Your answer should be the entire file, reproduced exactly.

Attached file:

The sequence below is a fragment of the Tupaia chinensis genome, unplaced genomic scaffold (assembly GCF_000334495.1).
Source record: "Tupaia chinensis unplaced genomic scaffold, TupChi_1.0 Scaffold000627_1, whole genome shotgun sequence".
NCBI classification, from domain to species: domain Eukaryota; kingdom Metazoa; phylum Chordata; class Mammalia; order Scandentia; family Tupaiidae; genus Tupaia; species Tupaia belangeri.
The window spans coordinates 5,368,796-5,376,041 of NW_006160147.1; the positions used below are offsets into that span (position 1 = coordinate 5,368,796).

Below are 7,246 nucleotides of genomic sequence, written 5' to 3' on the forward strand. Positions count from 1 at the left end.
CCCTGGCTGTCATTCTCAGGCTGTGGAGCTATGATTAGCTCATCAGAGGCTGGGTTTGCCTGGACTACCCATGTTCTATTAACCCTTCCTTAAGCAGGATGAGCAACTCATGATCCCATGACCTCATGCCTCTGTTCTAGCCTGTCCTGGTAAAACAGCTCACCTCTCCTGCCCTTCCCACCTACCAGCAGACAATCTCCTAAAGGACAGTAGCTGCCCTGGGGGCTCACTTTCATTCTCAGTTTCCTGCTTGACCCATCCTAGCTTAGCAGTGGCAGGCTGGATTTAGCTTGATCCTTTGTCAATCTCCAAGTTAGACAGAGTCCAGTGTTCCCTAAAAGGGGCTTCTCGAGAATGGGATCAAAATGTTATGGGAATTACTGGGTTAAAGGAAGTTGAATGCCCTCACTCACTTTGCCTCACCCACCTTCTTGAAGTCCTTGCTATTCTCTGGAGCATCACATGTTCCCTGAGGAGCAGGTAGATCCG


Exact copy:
The sequence below is a fragment of the Tupaia chinensis genome, unplaced genomic scaffold (assembly GCF_000334495.1).
Source record: "Tupaia chinensis unplaced genomic scaffold, TupChi_1.0 Scaffold000627_1, whole genome shotgun sequence".
NCBI classification, from domain to species: domain Eukaryota; kingdom Metazoa; phylum Chordata; class Mammalia; order Scandentia; family Tupaiidae; genus Tupaia; species Tupaia belangeri.
The window spans coordinates 5,368,796-5,376,041 of NW_006160147.1; the positions used below are offsets into that span (position 1 = coordinate 5,368,796).

Below are 7,246 nucleotides of genomic sequence, written 5' to 3' on the forward strand. Positions count from 1 at the left end.
CCCTGGCTGTCATTCTCAGGCTGTGGAGCTATGATTAGCTCATCAGAGGCTGGGTTTGCCTGGACTACCCATGTTCTATTAACCCTTCCTTAAGCAGGATGAGCAACTCATGATCCCATGACCTCATGCCTCTGTTCTAGCCTGTCCTGGTAAAACAGCTCACCTCTCCTGCCCTTCCCACCTACCAGCAGACAATCTCCTAAAGGACAGTAGCTGCCCTGGGGGCTCACTTTCATTCTCAGTTTCCTGCTTGACCCATCCTAGCTTAGCAGTGGCAGGCTGGATTTAGCTTGATCCTTTGTCAATCTCCAAGTTAGACAGAGTCCAGTGTTCCCTAAAAGGGGCTTCTCGAGAATGGGATCAAAATGTTATGGGAATTACTGGGTTAAAGGAAGTTGAATGCCCTCACTCACTTTGCCTCACCCACCTTCTTGAAGTCCTTGCTATTCTCTGGAGCATCACATGTTCCCTGAGGAGCAGGTAGATCCG